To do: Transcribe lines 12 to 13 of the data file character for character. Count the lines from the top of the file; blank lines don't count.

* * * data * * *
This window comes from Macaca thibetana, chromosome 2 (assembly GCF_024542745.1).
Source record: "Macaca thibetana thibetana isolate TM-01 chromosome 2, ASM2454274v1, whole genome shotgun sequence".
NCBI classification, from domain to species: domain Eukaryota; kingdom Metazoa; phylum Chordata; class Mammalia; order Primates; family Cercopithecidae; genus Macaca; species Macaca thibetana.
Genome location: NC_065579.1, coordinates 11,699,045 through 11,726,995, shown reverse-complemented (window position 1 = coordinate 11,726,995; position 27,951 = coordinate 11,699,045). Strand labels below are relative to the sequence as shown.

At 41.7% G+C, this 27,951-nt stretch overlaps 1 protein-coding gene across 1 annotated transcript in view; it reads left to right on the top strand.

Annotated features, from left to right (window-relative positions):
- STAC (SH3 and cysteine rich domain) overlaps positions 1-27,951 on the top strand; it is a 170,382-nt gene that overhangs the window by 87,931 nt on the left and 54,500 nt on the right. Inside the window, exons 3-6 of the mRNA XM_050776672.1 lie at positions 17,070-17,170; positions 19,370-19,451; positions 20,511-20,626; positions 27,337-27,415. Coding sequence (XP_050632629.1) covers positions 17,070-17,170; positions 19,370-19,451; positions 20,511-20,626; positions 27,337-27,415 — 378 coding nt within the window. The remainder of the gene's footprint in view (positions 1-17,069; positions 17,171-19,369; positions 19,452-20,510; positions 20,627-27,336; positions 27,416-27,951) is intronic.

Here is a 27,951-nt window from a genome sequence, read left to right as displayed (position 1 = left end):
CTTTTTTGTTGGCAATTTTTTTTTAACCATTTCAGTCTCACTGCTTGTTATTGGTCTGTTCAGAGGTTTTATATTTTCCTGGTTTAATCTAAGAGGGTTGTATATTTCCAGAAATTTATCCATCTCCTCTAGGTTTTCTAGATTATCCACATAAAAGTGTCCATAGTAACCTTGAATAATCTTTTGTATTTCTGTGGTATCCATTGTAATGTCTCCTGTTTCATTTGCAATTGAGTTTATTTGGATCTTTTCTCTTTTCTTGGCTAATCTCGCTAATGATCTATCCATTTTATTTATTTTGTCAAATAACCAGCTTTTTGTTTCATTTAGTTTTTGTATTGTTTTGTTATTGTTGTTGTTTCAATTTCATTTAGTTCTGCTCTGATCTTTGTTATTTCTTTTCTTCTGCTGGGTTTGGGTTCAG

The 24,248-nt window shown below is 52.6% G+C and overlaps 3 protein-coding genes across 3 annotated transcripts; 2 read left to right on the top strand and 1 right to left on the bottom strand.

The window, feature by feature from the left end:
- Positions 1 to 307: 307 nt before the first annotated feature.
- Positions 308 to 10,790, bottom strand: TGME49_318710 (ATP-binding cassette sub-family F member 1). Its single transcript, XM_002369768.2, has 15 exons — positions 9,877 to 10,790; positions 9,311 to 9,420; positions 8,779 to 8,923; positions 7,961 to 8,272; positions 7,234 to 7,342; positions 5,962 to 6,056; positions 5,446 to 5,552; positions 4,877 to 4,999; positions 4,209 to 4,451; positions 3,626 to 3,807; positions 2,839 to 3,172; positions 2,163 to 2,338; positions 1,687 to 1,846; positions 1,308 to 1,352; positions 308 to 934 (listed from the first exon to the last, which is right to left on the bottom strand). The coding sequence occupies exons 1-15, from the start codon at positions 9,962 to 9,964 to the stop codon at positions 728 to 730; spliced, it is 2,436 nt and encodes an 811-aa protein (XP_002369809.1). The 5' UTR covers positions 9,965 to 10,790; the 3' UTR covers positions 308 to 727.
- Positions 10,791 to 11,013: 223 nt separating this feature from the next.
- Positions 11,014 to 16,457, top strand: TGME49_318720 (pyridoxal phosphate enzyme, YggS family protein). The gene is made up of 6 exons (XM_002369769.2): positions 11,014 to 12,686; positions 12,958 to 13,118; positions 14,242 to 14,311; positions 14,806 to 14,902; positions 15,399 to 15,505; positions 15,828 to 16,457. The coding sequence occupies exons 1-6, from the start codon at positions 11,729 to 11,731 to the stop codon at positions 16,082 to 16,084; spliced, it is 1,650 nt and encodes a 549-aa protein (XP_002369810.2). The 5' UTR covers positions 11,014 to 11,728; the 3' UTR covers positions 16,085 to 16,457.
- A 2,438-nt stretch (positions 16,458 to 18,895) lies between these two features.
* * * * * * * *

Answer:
- Positions 1 to 307: 307 nt before the first annotated feature.
- Positions 308 to 10,790, bottom strand: TGME49_318710 (ATP-binding cassette sub-family F member 1). Its single transcript, XM_002369768.2, has 15 exons — positions 9,877 to 10,790; positions 9,311 to 9,420; positions 8,779 to 8,923; positions 7,961 to 8,272; positions 7,234 to 7,342; positions 5,962 to 6,056; positions 5,446 to 5,552; positions 4,877 to 4,999; positions 4,209 to 4,451; positions 3,626 to 3,807; positions 2,839 to 3,172; positions 2,163 to 2,338; positions 1,687 to 1,846; positions 1,308 to 1,352; positions 308 to 934 (listed from the first exon to the last, which is right to left on the bottom strand). The coding sequence occupies exons 1-15, from the start codon at positions 9,962 to 9,964 to the stop codon at positions 728 to 730; spliced, it is 2,436 nt and encodes an 811-aa protein (XP_002369809.1). The 5' UTR covers positions 9,965 to 10,790; the 3' UTR covers positions 308 to 727.